Fight for $15’s Labor Day “Strike” Curtain Call
Movement struggling after funding cut, legislator rejection, critical studies
Publication Date: September 2017
Topics: Minimum Wage
WASHINGTON D.C. — Today, the Employment Policies Institute (EPI) highlighted the exhausted momentum of the SEIU’s Fight for $15, which has suffered numerous financial, academic, and legislative setbacks in recent months. Yet another round of coordinated Fight for $15 protests are set to occur nationwide on Labor Day. This is just the latest Fight for $15 media stunt; previous ones have included the promise of civil disobedience and partnering with the Black Lives Matter movement.
This round of protests occurs as the SEIU undergoes a dramatic pullback in its Fight for $15 advocacy. It spent at least $90 million of member dues between 2012 and 2016 on the Fight for $15, but with little to show for it besides some policy victories in progressive localities. The SEIU announced earlier this year that it was cutting its budget by nearly one-third. A recent EPI analysis shows that the Fight for $15 has subsequently reduced its number of strikes from 340 in 2016 to 30 in 2017. Read EPI’s full analysis here.
The Fight for $15’s momentum has also been stalled by a series of recent legislative defeats and economic studies showing the consequences of minimum wage hikes.
· A June University of Washington study of Seattle’s incoming $15 minimum wage found reduced jobs, reduced hours, and lower earnings associated with the latest phase of the wage hike.
· An April Harvard Business School study found that median-rated restaurants in the San Francisco Bay Area were significantly more likely to go out of business because of the area’s incoming $15 minimum wage.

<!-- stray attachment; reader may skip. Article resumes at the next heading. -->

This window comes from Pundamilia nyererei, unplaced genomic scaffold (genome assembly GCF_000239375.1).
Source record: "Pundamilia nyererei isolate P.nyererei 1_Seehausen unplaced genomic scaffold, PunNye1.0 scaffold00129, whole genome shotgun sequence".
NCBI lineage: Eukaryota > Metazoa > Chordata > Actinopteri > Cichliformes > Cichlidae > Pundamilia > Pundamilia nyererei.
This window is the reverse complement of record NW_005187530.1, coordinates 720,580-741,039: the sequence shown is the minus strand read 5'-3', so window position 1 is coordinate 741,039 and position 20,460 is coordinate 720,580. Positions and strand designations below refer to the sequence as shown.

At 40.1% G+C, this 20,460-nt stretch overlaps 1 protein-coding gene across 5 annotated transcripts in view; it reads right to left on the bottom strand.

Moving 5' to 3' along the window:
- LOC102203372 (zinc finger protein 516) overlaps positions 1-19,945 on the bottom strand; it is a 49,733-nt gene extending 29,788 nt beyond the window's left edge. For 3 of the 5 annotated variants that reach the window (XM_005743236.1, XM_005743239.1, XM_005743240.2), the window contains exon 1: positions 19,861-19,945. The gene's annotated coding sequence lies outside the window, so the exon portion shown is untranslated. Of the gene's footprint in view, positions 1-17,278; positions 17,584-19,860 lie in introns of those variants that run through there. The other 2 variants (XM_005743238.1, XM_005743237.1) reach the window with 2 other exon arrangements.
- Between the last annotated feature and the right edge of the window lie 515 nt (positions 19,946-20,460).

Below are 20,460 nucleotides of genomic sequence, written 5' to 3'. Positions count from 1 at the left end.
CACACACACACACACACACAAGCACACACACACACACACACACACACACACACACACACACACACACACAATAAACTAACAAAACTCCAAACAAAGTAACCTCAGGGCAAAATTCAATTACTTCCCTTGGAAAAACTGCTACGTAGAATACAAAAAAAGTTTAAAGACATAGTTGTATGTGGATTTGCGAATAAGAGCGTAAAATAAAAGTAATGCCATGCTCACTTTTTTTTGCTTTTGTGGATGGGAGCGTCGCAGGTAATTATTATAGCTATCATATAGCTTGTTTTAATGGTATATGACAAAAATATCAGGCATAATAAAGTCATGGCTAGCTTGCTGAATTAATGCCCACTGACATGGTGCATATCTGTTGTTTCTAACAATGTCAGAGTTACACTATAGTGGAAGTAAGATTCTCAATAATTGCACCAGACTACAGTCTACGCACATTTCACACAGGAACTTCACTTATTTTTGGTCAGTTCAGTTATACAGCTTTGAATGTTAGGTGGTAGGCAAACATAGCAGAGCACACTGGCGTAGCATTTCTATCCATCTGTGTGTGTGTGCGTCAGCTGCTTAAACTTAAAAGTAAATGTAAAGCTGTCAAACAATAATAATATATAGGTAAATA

· An August National Bureau of Economic Research study which shows the share of automatable jobs held by less-skilled workers has decreased because of minimum wage increases.
EPI has been chronicling these stories of job loss, automation, lost hours and other consequences of dramatic minimum wage increases at our website Facesof15.com.
In response to this growing body of academic evidence, wage hike legislation has been struck down in numerous legislatures and localities over the past year.
· Missouri – The legislature passed preemption legislation which was signed by the Governor.
· Illinois – Governor Bruce Rauner vetoed a minimum wage increase.
· Cook County, Illinois – Over two-thirds of the county’s 134 municipalities opted out of the county’s minimum wage ordinance.
· Nevada -Governor Sandoval vetoed a minimum wage increase.
· New Mexico – Governor Martinez vetoed a minimum wage increase.
· Iowa – The state legislature passed preemption legislation which was signed by the Governor.
· Miami Beach, Florida – A judge struck down the city’s minimum wage increase.
· Flagstaff, Arizona where a minimum wage increase was delayed.
· Baltimore Maryland, – The mayor vetoed a minimum wage increase.
· Montgomery County, Maryland – The county executive vetoed a minimum wage increase.
· Ohio – The legislature passed preemption legislation which was signed by the Governor.
On the Federal level, the recently introduced Raise the Wage Act, which seeks to raise the federal minimum wage to $15, remains stalled in committee with only Democrats as sponsors. An EPI analysis shows that 95 percent of cosponsors of the Raise the Wage Act have unpaid interns. Senator Bernie Sanders, the bill’s sponsor, only pays his interns $12 per hour. Read the full analysis here.
“The good news this Labor Day is that labor unions’ job-destroying $15 campaign is failing. Economists of all political stripes have denounced $15, and even policymakers in left-of-center locales have rejected it.” said Michael Saltsman, managing director at Employment Policies Institute.
The Employment Policies Institute is a nonprofit research organization dedicated to studying public policy issues surrounding employment growth. In particular, EPI focuses on issues that affect entry-level employment. EPI receives support from restaurants, foundations, and individuals.